As part of WORD Christchurch’s Shifting Points of View sessions of the Christchurch Arts Festival, Dr David Galler talked to poet and fellow medicine-man Glenn Colquhoun about Things that matter.
Dr David Galler is a specialist intensive care doctor at Middlemore Hospital and he spoke to a fully engaged audience on Saturday evening about the things that matter in regards to health and wellbeing. Galler spoke of how communities need to support each other to fight against illness and disease. Treatments need to be holistic, with the approach of what is good for the environment is also good for our health.
David spoke about his life, growing up with Jewish parents and the effects that his parents’ history has had on his own life.
He takes his role as doctor very seriously and has a strong social conscience evident in his manner and through his stories of life and death from “things that matter”.
The conversations were at times serious and provided the audience with many more questions than answers.
One thing Fail Safe Fail Better did not do was fail to deliver. Six speakers gave candid, entertaining and unique accounts of both personal and professional failures in their lives.
Not at all negative, the evening was filled with magic. Glenn Colquhoun invoked ghosts of poets past on the walls of the Christchurch Art Centre’s Great Hall and filled the empty space with poetry (Denis Glover’s The Magpies) and song: his own composition of the ill lucked couple in the poem calling to each other.
While Glenn suggested that sometimes words can fail, he didn’t fail at his task; reciting his performance from memory. I thought you were in great voice, Glenn, as was Witi Ihimaera, who as well as getting the audience to sing in rounds (we failed!) and telling us an alternative fairytale (The Ugly Princess) told us all that his incredible success was all somehow a glorious accident…
Victor Rodger regaled us with the fact that failure is in the eye of the beholder. Or is it that you can’t please everyone all the time? A hugely successful playwright (2017 Writer in Residence Victoria University, 2012 Pacific Artist in Residence at the MacMillan Brown Centre for Pacific Studies, 2009 Ursula Bethell Creative Writing Resident, Canterbury University), Victor’s use of another well-known F-Word in his work fails to impress the one person he wants to be proud of him – his Mother.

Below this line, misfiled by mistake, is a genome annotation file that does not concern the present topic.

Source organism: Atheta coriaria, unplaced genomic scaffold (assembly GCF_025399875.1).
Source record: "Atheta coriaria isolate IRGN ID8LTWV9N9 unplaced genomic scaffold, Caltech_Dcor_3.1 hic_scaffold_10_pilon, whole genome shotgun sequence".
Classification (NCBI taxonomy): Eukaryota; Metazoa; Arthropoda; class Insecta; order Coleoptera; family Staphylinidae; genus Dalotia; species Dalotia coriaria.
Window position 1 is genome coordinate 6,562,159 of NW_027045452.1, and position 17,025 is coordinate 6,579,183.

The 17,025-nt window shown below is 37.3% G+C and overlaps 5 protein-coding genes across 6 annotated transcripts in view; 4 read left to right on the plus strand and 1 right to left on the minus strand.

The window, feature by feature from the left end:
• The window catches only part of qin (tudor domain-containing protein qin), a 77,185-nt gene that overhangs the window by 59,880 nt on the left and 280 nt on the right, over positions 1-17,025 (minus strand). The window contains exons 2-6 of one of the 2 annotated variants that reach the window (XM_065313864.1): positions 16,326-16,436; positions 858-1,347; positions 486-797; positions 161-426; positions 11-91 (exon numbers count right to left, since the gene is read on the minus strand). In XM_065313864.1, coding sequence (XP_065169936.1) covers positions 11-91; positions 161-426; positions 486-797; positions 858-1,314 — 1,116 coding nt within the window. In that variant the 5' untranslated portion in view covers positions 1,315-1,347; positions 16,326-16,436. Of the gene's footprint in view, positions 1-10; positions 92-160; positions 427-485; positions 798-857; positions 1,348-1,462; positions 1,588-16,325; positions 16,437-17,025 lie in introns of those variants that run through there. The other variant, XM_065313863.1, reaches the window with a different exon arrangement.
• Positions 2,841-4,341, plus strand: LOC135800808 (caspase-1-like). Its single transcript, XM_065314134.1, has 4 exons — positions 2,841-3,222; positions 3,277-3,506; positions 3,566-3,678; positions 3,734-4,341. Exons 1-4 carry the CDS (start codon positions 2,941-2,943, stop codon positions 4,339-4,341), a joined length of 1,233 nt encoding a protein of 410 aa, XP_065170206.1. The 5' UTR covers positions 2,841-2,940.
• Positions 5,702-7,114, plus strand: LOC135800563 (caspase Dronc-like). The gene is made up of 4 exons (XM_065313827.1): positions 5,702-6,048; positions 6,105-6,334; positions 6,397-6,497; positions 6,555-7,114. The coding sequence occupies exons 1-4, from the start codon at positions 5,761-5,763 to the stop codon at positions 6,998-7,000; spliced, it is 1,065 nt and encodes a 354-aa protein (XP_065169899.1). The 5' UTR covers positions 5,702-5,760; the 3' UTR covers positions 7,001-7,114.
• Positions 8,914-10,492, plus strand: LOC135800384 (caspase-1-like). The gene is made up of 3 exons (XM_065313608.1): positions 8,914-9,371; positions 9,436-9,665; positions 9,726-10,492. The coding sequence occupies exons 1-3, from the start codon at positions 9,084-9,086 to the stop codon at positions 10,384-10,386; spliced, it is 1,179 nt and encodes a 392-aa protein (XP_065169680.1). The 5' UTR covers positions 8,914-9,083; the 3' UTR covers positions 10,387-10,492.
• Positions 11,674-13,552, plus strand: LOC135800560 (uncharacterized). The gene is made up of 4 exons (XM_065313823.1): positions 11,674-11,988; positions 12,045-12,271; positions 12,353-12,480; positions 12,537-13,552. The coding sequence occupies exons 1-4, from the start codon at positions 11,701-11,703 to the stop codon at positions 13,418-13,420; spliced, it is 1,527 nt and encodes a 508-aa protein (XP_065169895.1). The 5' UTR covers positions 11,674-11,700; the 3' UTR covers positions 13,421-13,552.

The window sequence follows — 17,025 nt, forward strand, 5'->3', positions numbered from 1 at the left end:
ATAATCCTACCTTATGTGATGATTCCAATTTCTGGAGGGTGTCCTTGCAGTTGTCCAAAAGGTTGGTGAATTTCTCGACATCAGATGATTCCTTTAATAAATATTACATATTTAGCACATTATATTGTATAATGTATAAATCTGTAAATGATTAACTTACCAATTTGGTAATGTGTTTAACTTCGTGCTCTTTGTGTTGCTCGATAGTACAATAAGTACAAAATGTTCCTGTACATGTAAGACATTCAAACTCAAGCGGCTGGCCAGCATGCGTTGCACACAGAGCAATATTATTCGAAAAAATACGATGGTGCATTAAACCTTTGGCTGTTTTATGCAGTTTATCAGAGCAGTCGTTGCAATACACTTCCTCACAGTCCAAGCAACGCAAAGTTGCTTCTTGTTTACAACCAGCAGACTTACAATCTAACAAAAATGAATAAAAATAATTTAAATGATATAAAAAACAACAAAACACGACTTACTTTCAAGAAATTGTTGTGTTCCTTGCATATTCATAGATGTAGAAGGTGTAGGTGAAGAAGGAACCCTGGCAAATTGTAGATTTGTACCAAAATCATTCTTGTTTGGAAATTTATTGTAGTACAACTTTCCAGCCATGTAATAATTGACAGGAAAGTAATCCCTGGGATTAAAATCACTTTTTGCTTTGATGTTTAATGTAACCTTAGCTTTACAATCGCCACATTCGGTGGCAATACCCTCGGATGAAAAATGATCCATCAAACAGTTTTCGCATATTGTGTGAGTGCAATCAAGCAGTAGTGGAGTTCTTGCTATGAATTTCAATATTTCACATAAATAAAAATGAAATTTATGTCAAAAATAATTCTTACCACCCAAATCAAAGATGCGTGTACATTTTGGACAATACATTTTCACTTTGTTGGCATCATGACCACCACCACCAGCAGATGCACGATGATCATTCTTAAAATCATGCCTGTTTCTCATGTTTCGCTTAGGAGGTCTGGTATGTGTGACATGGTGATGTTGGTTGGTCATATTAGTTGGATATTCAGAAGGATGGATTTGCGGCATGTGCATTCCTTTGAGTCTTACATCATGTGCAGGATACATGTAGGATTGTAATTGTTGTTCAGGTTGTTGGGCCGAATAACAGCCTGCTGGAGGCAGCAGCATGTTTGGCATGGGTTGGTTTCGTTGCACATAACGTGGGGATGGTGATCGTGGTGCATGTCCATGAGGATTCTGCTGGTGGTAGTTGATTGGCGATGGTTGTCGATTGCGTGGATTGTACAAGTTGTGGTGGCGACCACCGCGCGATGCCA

The nature of failure follows a pattern; as we say, when one door closes, another opens. Each lost opportunity leads to another, or a different path in life. A higher lesson in there, perhaps, on freedom and predestination.
This was an idea shared by Christchurch Mayor, Lianne Dalziel. Sometimes the timing just isn’t right; the universe has other plans. Our first shot at life and love may be an opportunity to reflect and refine. For her this manifested in a burn-out at Parliament after an exhausting inquiry into the Health Sector, which led to her standing down from Parliament. This left her in a good position to carry Christchurch through its transformation and rebirth.
These experiences are not without wounds. We’ve all been hit by failure, but it’s the resilience we gain that makes us stronger, says Hana O’Regan, Kai Tahu. It’s all in the way you look at it?
A champion of Te Reo, Hana turns life lessons into “rivers of words” writing her way through the experience to the learning on the other side. Each experience brings a lesson, says Hana; they turn up to say, we’ve been through this before, and we can get through it again.
Lastly, and certainly not least, Clementine Ford. Clementine shared a story of mislead youth and heartbreak. This lead us to two realisations: one: life isn’t a John Hughes movie (Pretty in Pink,The Breakfast Club), two: success is not marrying a wanker. Lol.
Fight Like A Girl author Clementine demonstrated her greatest weapon, her wit, in abundance; the lesson in her story being to hold your head high and laugh in the face of crushing (public) rejection.
Some of the stories shared here were so candid that I chose not to share them. Those gems were for our ears only.
My failures? Well, I started the evening keeping to the theme. On a rainy spring night, I failed to find a car park close to the venue (ah the fun of driving around the CBD in circles) and didn’t make the venue on time. Miraculously the event started late. And the rest? Well thats Witi, Glenn and I…
What are you looking forward to doing in Christchurch?
I think just walking around the city again, taking it in. I haven’t been there for 3 years or so so it will be nice to scratch its back again.
What do you think about libraries?
I love them. I feel connected to the world when I’m in a library. And to a specific locality at the same time. And I feel like I’m around people who love stories and books. Libraries are full of kindred spirits.
What would be your “desert island book”?
I’ve just bought Les Murray’s ‘Bunyah.’ So it would be a perfect chance to glory in it.
Share a surprising fact about yourself.
I am made of 37 trillion cells that have no idea who I am.